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Only American of trio arrested in missile plot eligible for bai

Saturday, August 16, 2003

NEWARK, N.J. -- The only U.S. citizen arrested in a suspected arms smuggling plot is eligible for release on $10 million bail, a judge ruled Friday.

Yehuda Abraham, 76, a Manhattan diamond dealer, will remain in federal custody until court officials interview at least 10 friends and relatives willing to post his bond.

Federal prosecutors wanted Abraham held without bail on a charge of conspiring to operate an unlicensed money transmitting business.

He was among three men arrested Tuesday after an international sting. The accusations center on Hemant Lakhani, a 68-year-old Briton charged with trying to sell shoulder-fired missiles to an undercover agent posing as a Muslim terrorist bent on shooting down an airliner.

Like Abraham, the third suspect was charged with conspiring to operate an unlicensed money transmitting business. Moinuddeen Ahmed Hameed, 38, is an Indian citizen who prosecutors say had been living in Malaysia.

Prosecutors charge that Abraham accepted a $30,000 down payment to be transmitted overseas in exchange for a commission.

If released on bail, Abraham must remain under house arrest, according to conditions imposed by U.S. District Judge Joel Pisano.

None of the defendants has entered a plea. Hameed's lawyer, Cathy Fleming, has said her client maintained his innocence. Lakhani's lawyer, Donald J. McCauley, has declined to comment. Abraham's lawyer, Larry Krantz, said his client hopes to be vindicated.

Krantz contended Abraham posed no threat of flight or harm to the community. The lawyer asserted his client has operated a business and lived in New York for 50 years, and he suffers from high blood pressure and had part of his stomach removed due to stomach cancer.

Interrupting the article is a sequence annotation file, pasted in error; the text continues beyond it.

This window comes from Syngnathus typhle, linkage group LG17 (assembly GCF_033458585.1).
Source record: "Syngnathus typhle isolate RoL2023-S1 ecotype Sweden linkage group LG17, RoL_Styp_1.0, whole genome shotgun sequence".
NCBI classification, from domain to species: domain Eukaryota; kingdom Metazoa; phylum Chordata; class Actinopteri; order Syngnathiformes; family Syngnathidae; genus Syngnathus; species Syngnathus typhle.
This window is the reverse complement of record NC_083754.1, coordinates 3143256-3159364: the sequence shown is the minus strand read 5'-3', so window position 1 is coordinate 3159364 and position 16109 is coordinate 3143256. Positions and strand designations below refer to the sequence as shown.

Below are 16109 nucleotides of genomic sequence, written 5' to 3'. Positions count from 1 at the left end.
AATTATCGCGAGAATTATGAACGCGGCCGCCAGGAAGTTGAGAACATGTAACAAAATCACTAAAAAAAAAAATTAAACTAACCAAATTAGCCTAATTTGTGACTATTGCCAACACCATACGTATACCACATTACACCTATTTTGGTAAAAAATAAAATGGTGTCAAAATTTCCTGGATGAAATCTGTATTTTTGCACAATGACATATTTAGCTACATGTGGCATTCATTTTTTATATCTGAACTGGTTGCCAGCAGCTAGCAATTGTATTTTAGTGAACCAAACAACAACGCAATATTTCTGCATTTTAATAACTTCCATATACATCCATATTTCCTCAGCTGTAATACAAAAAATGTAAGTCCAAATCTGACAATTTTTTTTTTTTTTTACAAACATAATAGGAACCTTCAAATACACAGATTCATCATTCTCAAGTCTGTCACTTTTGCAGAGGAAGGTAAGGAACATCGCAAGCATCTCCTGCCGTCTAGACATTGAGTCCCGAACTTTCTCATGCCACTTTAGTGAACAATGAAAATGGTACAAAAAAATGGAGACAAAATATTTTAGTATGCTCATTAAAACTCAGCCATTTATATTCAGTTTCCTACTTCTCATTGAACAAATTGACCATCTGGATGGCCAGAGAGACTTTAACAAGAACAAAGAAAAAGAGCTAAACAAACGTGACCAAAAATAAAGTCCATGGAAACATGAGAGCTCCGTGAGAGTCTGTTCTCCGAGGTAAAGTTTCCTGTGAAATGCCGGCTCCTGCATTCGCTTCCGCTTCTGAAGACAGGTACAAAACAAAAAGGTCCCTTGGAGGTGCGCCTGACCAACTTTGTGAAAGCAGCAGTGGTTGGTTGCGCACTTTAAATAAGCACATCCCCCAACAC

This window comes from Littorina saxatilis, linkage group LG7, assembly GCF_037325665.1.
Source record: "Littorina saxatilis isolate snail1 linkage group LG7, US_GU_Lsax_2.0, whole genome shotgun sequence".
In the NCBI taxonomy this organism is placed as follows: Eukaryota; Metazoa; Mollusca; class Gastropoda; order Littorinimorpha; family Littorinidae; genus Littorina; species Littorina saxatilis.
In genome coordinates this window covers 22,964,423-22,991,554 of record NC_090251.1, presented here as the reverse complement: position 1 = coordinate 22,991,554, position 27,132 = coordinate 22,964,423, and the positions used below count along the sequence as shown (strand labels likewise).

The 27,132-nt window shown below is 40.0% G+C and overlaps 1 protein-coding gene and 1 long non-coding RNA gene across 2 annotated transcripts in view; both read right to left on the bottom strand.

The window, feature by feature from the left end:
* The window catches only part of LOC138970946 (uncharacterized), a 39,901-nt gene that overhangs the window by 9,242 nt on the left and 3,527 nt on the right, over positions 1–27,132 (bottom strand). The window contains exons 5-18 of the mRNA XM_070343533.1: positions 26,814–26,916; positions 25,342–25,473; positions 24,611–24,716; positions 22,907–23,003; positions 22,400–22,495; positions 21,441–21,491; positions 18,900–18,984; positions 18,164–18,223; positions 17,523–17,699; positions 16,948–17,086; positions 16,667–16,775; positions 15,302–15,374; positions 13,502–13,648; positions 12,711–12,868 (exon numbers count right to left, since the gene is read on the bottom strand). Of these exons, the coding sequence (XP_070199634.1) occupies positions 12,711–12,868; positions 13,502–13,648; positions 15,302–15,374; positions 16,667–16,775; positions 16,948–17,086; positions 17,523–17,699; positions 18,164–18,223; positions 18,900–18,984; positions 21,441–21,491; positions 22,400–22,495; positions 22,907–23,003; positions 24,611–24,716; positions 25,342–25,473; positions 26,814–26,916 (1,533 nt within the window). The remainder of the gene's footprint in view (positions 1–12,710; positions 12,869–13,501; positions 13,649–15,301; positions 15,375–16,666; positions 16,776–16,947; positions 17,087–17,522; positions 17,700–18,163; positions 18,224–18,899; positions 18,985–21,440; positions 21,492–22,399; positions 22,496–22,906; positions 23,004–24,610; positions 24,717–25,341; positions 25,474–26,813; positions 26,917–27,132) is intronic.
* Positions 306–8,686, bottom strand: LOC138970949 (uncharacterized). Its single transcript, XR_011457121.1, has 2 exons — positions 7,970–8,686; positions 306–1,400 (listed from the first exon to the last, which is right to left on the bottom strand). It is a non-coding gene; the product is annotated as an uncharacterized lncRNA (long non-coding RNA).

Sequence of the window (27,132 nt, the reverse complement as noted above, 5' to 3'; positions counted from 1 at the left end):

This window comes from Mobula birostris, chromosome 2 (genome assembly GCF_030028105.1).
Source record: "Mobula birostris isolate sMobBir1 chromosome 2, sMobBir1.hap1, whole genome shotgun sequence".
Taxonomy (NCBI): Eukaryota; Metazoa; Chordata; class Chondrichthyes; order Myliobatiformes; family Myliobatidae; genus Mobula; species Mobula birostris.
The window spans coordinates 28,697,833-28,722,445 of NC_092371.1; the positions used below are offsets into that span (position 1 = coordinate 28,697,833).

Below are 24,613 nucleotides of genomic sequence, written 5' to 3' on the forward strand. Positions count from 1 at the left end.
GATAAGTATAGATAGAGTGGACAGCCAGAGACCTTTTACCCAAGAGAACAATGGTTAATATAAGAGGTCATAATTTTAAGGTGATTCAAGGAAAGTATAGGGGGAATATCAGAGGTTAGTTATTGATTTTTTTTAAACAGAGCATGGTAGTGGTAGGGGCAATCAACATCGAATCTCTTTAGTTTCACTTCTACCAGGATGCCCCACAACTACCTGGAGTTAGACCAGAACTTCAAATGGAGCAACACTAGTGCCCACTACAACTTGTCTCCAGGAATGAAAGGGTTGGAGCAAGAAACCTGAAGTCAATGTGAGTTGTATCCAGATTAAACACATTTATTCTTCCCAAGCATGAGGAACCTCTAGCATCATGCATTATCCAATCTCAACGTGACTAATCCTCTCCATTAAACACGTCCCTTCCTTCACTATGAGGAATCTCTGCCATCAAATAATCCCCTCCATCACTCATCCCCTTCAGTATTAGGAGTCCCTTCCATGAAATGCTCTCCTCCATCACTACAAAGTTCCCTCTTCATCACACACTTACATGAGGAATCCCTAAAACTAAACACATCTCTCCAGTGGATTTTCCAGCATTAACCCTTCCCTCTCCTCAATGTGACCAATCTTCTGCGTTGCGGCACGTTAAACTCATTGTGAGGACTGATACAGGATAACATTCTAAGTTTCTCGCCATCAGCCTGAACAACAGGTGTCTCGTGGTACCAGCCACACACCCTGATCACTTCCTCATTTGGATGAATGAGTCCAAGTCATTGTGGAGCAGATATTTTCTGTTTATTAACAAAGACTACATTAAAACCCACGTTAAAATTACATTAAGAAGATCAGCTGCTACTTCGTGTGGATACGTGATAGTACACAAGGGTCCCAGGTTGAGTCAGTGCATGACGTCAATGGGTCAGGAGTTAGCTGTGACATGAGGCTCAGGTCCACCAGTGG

Assistant U.S. Attorney Jeffrey Clark argued that secret recordings show Abraham was aware he was involved in wrongdoing, both by taking the $30,000 and in preparing to take an additional $500,000 down payment to send overseas.

Clark added that Abraham was a wealthy man with family and friends around the world. He conceded, though, that the government cannot say Abraham knew missiles or terrorism were involved with the down payments.

The arrests resulted from an investigation that began in December 2001, when the first of what eventually amounted to 150 conversations occurred between Lakhani and an FBI informant, in which Lakhani expressed an interest in brokering an arms sale, according to complaints and affidavits in the case.

During the same time period, Lakhani developed what he thought were contacts with Russian suppliers of shoulder-launched missiles, who were actually Russian agents working in cooperation with the FBI. Last month the Russians gave Lakhani a fake missile that he thought was the real thing, and he soon asked them for 50 more of the weapons, according to court documents.

Prosecutors allege Hameed had been summoned by Lakhani from Malaysia to launder a $500,000 down payment on the additional missiles, after the first was shipped at a cost of $86,000.


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